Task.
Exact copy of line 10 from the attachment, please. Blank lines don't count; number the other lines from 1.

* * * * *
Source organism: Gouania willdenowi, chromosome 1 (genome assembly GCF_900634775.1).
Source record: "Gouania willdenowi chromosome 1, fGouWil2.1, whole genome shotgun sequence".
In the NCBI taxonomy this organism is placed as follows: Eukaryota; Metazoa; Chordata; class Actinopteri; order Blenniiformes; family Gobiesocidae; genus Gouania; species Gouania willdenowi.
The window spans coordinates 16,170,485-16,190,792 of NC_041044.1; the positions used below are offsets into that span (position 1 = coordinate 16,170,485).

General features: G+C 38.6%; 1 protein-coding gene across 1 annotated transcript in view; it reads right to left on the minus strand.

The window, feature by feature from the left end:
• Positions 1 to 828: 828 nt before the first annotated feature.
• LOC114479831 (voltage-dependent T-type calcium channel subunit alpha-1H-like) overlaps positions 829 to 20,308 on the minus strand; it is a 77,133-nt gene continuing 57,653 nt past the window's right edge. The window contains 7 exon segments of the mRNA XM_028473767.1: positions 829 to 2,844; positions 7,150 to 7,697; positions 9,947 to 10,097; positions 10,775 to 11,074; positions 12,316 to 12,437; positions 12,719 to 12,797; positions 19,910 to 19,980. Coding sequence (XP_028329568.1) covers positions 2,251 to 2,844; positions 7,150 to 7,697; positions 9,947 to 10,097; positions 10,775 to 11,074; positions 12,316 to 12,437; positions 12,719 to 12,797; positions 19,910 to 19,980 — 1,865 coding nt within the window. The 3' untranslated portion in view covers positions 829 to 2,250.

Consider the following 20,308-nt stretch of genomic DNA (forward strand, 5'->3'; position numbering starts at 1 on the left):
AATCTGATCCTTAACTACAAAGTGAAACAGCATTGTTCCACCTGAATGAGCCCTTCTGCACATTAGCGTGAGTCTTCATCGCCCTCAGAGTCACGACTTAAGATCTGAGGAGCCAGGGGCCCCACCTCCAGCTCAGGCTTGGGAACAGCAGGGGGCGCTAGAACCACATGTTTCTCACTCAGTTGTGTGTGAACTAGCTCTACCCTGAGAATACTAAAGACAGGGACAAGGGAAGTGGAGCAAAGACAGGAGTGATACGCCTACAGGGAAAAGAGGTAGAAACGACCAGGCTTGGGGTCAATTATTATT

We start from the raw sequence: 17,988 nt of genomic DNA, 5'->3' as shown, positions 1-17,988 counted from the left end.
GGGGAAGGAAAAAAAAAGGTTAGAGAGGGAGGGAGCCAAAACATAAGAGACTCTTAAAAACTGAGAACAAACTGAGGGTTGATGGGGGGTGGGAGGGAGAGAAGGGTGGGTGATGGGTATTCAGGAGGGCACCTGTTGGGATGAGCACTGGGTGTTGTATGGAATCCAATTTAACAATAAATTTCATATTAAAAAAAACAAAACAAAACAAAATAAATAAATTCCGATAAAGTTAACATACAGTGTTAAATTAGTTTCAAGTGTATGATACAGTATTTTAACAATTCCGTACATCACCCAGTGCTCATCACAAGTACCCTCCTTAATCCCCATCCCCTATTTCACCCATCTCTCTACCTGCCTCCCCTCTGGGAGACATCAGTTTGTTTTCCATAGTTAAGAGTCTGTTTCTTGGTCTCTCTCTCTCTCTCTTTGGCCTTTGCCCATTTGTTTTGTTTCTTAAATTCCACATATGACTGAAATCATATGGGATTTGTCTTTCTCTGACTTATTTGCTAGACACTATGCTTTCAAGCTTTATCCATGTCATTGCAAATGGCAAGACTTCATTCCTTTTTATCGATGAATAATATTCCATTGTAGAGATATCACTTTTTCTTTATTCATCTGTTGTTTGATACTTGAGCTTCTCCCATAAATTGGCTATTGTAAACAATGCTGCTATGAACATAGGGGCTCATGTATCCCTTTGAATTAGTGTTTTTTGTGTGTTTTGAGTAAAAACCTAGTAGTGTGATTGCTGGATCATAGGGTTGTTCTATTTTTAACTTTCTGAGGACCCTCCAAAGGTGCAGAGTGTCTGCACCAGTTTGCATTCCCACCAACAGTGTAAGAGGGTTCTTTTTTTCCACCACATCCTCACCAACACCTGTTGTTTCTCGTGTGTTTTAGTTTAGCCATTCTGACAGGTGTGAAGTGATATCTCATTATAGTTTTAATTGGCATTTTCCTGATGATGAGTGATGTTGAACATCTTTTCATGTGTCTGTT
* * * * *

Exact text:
AATCTGATCCTTAACTACAAAGTGAAACAGCATTGTTCCACCTGAATGAGCCCTTCTGCACATTAGCGTGAGTCTTCATCGCCCTCAGAGTCACGACTTAAGATCTGAGGAGCCAGGGGCCCCACCTCCAGCTCAGGCTTGGGAACAGCAGGGGGCGCTAGAACCACATGTTTCTCACTCAGTTGTGTGTGAACTAGCTCTACCCTGAGAATACTAAAGACAGGGACAAGGGAAGTGGAGCAAAGACAGGAGTGATACGCCTACAGGGAAAAGAGGTAGAAACGACCAGGCTTGGGGTCAATTATTATT